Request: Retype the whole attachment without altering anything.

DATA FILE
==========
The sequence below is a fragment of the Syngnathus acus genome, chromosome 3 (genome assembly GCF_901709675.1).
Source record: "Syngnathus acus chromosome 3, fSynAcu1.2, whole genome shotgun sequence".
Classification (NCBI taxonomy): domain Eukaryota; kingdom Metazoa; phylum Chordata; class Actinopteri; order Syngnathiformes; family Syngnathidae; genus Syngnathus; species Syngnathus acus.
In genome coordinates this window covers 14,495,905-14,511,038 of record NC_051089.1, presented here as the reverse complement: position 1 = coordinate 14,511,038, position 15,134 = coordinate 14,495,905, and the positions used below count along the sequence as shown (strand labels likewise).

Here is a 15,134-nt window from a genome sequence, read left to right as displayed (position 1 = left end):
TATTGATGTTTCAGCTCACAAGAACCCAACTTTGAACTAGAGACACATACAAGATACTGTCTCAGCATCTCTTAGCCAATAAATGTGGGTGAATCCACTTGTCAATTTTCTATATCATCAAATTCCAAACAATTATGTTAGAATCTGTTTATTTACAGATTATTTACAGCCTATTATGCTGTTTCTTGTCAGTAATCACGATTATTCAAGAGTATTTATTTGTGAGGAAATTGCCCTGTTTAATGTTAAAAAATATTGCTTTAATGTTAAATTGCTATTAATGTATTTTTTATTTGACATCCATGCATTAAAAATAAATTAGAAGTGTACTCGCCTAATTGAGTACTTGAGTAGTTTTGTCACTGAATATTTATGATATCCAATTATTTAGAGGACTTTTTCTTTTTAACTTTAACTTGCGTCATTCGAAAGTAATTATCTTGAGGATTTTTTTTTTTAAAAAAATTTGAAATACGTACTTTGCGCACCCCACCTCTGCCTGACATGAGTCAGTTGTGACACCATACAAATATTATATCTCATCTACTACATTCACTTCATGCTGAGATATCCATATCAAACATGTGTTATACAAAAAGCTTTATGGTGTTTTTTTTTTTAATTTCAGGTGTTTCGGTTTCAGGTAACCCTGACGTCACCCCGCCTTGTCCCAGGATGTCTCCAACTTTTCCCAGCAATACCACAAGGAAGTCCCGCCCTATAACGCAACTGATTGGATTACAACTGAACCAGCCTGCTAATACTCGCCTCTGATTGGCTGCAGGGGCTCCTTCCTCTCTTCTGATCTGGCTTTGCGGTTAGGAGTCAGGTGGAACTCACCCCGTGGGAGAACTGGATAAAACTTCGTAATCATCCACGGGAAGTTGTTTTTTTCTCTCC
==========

The sequence below is a fragment of the Syngnathus acus genome, chromosome 3 (genome assembly GCF_901709675.1).
Source record: "Syngnathus acus chromosome 3, fSynAcu1.2, whole genome shotgun sequence".
Classification (NCBI taxonomy): domain Eukaryota; kingdom Metazoa; phylum Chordata; class Actinopteri; order Syngnathiformes; family Syngnathidae; genus Syngnathus; species Syngnathus acus.
In genome coordinates this window covers 14,495,905-14,511,038 of record NC_051089.1, presented here as the reverse complement: position 1 = coordinate 14,511,038, position 15,134 = coordinate 14,495,905, and the positions used below count along the sequence as shown (strand labels likewise).

Here is a 15,134-nt window from a genome sequence, read left to right as displayed (position 1 = left end):
TATTGATGTTTCAGCTCACAAGAACCCAACTTTGAACTAGAGACACATACAAGATACTGTCTCAGCATCTCTTAGCCAATAAATGTGGGTGAATCCACTTGTCAATTTTCTATATCATCAAATTCCAAACAATTATGTTAGAATCTGTTTATTTACAGATTATTTACAGCCTATTATGCTGTTTCTTGTCAGTAATCACGATTATTCAAGAGTATTTATTTGTGAGGAAATTGCCCTGTTTAATGTTAAAAAATATTGCTTTAATGTTAAATTGCTATTAATGTATTTTTTATTTGACATCCATGCATTAAAAATAAATTAGAAGTGTACTCGCCTAATTGAGTACTTGAGTAGTTTTGTCACTGAATATTTATGATATCCAATTATTTAGAGGACTTTTTCTTTTTAACTTTAACTTGCGTCATTCGAAAGTAATTATCTTGAGGATTTTTTTTTTTAAAAAAATTTGAAATACGTACTTTGCGCACCCCACCTCTGCCTGACATGAGTCAGTTGTGACACCATACAAATATTATATCTCATCTACTACATTCACTTCATGCTGAGATATCCATATCAAACATGTGTTATACAAAAAGCTTTATGGTGTTTTTTTTTTTAATTTCAGGTGTTTCGGTTTCAGGTAACCCTGACGTCACCCCGCCTTGTCCCAGGATGTCTCCAACTTTTCCCAGCAATACCACAAGGAAGTCCCGCCCTATAACGCAACTGATTGGATTACAACTGAACCAGCCTGCTAATACTCGCCTCTGATTGGCTGCAGGGGCTCCTTCCTCTCTTCTGATCTGGCTTTGCGGTTAGGAGTCAGGTGGAACTCACCCCGTGGGAGAACTGGATAAAACTTCGTAATCATCCACGGGAAGTTGTTTTTTTCTCTCC